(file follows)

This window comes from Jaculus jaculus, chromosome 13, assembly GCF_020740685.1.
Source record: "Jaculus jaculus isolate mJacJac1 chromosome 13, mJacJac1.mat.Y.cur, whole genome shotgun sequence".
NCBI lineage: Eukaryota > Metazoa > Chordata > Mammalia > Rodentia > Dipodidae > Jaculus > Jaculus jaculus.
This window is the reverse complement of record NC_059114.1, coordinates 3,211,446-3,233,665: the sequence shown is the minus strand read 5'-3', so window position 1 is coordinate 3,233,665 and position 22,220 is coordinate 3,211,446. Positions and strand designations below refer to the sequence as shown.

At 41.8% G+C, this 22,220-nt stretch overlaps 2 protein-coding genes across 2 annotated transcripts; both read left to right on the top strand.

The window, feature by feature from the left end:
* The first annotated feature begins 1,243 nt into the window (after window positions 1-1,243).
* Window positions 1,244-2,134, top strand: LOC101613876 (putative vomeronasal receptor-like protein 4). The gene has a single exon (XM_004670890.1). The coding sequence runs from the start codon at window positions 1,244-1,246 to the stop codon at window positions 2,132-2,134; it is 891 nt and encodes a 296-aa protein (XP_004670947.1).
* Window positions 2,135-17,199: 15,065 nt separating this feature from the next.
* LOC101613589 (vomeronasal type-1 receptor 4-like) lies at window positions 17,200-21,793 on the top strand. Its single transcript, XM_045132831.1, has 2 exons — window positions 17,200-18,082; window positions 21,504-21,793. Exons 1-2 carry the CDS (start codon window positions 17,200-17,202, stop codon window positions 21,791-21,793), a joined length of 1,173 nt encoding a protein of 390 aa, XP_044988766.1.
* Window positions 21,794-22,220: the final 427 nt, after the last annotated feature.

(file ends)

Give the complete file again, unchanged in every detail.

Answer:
This window comes from Jaculus jaculus, chromosome 13, assembly GCF_020740685.1.
Source record: "Jaculus jaculus isolate mJacJac1 chromosome 13, mJacJac1.mat.Y.cur, whole genome shotgun sequence".
NCBI lineage: Eukaryota > Metazoa > Chordata > Mammalia > Rodentia > Dipodidae > Jaculus > Jaculus jaculus.
This window is the reverse complement of record NC_059114.1, coordinates 3,211,446-3,233,665: the sequence shown is the minus strand read 5'-3', so window position 1 is coordinate 3,233,665 and position 22,220 is coordinate 3,211,446. Positions and strand designations below refer to the sequence as shown.

At 41.8% G+C, this 22,220-nt stretch overlaps 2 protein-coding genes across 2 annotated transcripts; both read left to right on the top strand.

The window, feature by feature from the left end:
* The first annotated feature begins 1,243 nt into the window (after window positions 1-1,243).
* Window positions 1,244-2,134, top strand: LOC101613876 (putative vomeronasal receptor-like protein 4). The gene has a single exon (XM_004670890.1). The coding sequence runs from the start codon at window positions 1,244-1,246 to the stop codon at window positions 2,132-2,134; it is 891 nt and encodes a 296-aa protein (XP_004670947.1).
* Window positions 2,135-17,199: 15,065 nt separating this feature from the next.
* LOC101613589 (vomeronasal type-1 receptor 4-like) lies at window positions 17,200-21,793 on the top strand. Its single transcript, XM_045132831.1, has 2 exons — window positions 17,200-18,082; window positions 21,504-21,793. Exons 1-2 carry the CDS (start codon window positions 17,200-17,202, stop codon window positions 21,791-21,793), a joined length of 1,173 nt encoding a protein of 390 aa, XP_044988766.1.
* Window positions 21,794-22,220: the final 427 nt, after the last annotated feature.